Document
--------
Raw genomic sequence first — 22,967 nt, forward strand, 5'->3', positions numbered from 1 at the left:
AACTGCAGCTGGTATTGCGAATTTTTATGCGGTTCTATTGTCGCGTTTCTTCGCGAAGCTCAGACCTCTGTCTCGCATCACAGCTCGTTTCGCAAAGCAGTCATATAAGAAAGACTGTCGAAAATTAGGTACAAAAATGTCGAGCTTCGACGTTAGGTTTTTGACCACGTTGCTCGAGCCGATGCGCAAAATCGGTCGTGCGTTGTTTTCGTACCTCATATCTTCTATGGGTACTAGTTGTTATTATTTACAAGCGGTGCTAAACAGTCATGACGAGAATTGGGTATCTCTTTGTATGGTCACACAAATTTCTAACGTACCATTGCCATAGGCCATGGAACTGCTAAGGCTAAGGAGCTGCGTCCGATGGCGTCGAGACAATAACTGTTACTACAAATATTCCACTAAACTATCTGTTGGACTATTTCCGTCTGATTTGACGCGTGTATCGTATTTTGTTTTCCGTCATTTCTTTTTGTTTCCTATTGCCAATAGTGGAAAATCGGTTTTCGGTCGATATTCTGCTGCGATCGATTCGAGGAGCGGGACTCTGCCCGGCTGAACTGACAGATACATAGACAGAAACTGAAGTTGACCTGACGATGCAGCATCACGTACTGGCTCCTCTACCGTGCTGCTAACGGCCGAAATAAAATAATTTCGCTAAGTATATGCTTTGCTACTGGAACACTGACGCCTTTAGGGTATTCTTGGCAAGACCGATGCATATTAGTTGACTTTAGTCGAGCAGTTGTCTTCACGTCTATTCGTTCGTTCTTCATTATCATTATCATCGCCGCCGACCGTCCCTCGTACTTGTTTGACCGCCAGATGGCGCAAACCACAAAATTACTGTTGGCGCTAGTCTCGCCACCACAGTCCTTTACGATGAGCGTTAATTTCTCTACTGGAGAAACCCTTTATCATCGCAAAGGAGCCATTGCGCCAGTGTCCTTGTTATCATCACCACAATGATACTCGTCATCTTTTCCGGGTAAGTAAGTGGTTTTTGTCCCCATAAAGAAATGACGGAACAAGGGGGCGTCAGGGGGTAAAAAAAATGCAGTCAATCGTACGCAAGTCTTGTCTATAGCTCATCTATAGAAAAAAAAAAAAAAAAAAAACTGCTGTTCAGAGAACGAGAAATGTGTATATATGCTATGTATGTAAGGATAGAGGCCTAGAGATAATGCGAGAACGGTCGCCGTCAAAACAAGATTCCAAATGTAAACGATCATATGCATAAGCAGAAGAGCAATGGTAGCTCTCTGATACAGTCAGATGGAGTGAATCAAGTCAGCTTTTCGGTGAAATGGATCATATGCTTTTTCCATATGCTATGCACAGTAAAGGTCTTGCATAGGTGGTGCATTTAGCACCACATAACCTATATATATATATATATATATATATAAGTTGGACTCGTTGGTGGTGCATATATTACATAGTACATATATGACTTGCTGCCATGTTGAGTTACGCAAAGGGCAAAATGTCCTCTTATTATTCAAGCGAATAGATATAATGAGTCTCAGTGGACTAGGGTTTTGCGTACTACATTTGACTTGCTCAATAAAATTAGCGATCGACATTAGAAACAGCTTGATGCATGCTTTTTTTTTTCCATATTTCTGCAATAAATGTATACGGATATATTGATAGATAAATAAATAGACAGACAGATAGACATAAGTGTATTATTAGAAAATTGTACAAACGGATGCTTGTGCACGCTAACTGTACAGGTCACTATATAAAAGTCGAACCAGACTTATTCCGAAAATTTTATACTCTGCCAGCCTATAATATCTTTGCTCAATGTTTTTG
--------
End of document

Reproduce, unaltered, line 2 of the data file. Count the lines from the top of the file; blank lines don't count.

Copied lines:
AACTGCAGCTGGTATTGCGAATTTTTATGCGGTTCTATTGTCGCGTTTCTTCGCGAAGCTCAGACCTCTGTCTCGCATCACAGCTCGTTTCGCAAAGCAGTCATATAAGAAAGACTGTCGAAAATTAGGTACAAAAATGTCGAGCTTCGACGTTAGGTTTTTGACCACGTTGCTCGAGCCGATGCGCAAAATCGGTCGTGCGTTGTTTTCGTACCTCATATCTTCTATGGGTACTAGTTGTTATTATTTACAAGCGGTGCTAAACAGTCATGACGAGAATTGGGTATCTCTTTGTATGGTCACACAAATTTCTAACGTACCATTGCCATAGGCCATGGAACTGCTAAGGCTAAGGAGCTGCGTCCGATGGCGTCGAGACAATAACTGTTACTACAAATATTCCACTAAACTATCTGTTGGACTATTTCCGTCTGATTTGACGCGTGTATCGTATTTTGTTTTCCGTCATTTCTTTTTGTTTCCTATTGCCAATAGTGGAAAATCGGTTTTCGGTCGATATTCTGCTGCGATCGATTCGAGGAGCGGGACTCTGCCCGGCTGAACTGACAGATACATAGACAGAAACTGAAGTTGACCTGACGATGCAGCATCACGTACTGGCTCCTCTACCGTGCTGCTAACGGCCGAAATAAAATAATTTCGCTAAGTATATGCTTTGCTACTGGAACACTGACGCCTTTAGGGTATTCTTGGCAAGACCGATGCATATTAGTTGACTTTAGTCGAGCAGTTGTCTTCACGTCTATTCGTTCGTTCTTCATTATCATTATCATCGCCGCCGACCGTCCCTCGTACTTGTTTGACCGCCAGATGGCGCAAACCACAAAATTACTGTTGGCGCTAGTCTCGCCACCACAGTCCTTTACGATGAGCGTTAATTTCTCTACTGGAGAAACCCTTTATCATCGCAAAGGAGCCATTGCGCCAGTGTCCTTGTTATCATCACCACAATGATACTCGTCATCTTTTCCGGGTAAGTAAGTGGTTTTTGTCCCCATAAAGAAATGACGGAACAAGGGGGCGTCAGGGGGTAAAAAAAATGCAGTCAATCGTACGCAAGTCTTGTCTATAGCTCATCTATAGAAAAAAAAAAAAAAAAAAAACTGCTGTTCAGAGAACGAGAAATGTGTATATATGCTATGTATGTAAGGATAGAGGCCTAGAGATAATGCGAGAACGGTCGCCGTCAAAACAAGATTCCAAATGTAAACGATCATATGCATAAGCAGAAGAGCAATGGTAGCTCTCTGATACAGTCAGATGGAGTGAATCAAGTCAGCTTTTCGGTGAAATGGATCATATGCTTTTTCCATATGCTATGCACAGTAAAGGTCTTGCATAGGTGGTGCATTTAGCACCACATAACCTATATATATATATATATATATATATAAGTTGGACTCGTTGGTGGTGCATATATTACATAGTACATATATGACTTGCTGCCATGTTGAGTTACGCAAAGGGCAAAATGTCCTCTTATTATTCAAGCGAATAGATATAATGAGTCTCAGTGGACTAGGGTTTTGCGTACTACATTTGACTTGCTCAATAAAATTAGCGATCGACATTAGAAACAGCTTGATGCATGCTTTTTTTTTTCCATATTTCTGCAATAAATGTATACGGATATATTGATAGATAAATAAATAGACAGACAGATAGACATAAGTGTATTATTAGAAAATTGTACAAACGGATGCTTGTGCACGCTAACTGTACAGGTCACTATATAAAAGTCGAACCAGACTTATTCCGAAAATTTTATACTCTGCCAGCCTATAATATCTTTGCTCAATGTTTTTG